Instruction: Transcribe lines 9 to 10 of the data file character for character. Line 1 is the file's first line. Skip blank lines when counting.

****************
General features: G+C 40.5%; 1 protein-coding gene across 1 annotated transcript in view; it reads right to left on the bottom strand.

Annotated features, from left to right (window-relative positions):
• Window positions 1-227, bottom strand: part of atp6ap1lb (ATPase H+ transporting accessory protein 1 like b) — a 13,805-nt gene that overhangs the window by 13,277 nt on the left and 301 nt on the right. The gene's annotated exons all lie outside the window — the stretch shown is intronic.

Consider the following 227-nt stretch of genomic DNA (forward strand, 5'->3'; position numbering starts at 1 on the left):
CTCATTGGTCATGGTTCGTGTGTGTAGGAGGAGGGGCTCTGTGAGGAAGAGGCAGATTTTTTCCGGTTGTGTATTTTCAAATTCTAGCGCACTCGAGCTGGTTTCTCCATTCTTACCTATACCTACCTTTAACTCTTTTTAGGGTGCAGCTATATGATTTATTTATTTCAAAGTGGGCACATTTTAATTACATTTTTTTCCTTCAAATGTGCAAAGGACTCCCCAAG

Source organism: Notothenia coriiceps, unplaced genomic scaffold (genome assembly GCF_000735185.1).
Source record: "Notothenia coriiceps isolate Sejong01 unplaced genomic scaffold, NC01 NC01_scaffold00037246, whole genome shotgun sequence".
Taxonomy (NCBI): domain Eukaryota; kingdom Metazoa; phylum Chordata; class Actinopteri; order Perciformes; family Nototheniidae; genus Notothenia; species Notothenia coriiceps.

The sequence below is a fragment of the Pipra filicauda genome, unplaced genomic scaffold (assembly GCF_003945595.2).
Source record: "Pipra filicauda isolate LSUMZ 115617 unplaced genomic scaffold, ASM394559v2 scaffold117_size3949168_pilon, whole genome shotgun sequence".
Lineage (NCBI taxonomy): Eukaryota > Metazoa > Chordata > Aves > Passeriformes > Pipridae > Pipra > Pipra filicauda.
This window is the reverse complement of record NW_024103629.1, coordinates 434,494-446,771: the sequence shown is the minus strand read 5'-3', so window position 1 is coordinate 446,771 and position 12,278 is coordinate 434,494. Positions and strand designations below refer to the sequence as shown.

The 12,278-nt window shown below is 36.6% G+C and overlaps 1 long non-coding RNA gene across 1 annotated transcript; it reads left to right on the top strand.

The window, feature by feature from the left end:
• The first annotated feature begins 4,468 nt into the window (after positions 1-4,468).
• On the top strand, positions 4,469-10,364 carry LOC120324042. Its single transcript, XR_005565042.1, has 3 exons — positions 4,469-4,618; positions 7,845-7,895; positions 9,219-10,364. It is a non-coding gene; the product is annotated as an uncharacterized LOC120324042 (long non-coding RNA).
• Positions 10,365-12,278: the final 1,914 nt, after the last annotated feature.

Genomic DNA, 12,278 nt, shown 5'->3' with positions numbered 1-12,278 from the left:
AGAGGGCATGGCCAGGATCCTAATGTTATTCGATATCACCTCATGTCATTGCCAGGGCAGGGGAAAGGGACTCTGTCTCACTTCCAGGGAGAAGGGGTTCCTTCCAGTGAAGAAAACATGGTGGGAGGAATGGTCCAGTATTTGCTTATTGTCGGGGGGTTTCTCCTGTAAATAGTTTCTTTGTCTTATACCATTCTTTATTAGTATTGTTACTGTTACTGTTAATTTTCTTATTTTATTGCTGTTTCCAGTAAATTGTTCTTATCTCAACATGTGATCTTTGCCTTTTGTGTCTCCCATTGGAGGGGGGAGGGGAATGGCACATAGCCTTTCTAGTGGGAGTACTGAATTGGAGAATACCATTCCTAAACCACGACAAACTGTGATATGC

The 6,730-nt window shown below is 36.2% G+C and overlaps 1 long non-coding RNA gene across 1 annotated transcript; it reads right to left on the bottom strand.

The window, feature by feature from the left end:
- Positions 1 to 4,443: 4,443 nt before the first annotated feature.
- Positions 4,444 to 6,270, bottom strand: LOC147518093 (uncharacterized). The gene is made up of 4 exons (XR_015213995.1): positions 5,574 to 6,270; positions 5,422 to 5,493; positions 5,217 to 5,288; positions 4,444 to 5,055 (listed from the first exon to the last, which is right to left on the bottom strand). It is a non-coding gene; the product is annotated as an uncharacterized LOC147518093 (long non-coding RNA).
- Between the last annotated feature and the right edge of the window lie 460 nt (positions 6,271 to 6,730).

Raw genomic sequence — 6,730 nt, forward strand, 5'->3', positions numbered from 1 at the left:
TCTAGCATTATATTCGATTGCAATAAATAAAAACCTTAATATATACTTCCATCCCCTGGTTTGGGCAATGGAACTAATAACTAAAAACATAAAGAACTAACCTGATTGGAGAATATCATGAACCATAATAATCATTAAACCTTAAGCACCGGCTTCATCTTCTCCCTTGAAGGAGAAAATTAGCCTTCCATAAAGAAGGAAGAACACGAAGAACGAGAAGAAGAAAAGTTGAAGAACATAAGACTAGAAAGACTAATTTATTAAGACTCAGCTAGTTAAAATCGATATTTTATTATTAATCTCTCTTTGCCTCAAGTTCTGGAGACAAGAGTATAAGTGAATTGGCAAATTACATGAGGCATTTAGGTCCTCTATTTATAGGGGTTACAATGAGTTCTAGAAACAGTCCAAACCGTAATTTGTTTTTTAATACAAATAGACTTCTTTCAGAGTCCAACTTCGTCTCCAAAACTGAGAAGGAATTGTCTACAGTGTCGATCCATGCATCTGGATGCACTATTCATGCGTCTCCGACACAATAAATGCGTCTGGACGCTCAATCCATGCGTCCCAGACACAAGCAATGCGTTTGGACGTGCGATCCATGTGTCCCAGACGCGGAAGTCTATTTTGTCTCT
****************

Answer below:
The sequence below is a fragment of the Pipra filicauda genome, unplaced genomic scaffold (assembly GCF_003945595.2).
Source record: "Pipra filicauda isolate LSUMZ 115617 unplaced genomic scaffold, ASM394559v2 scaffold117_size3949168_pilon, whole genome shotgun sequence".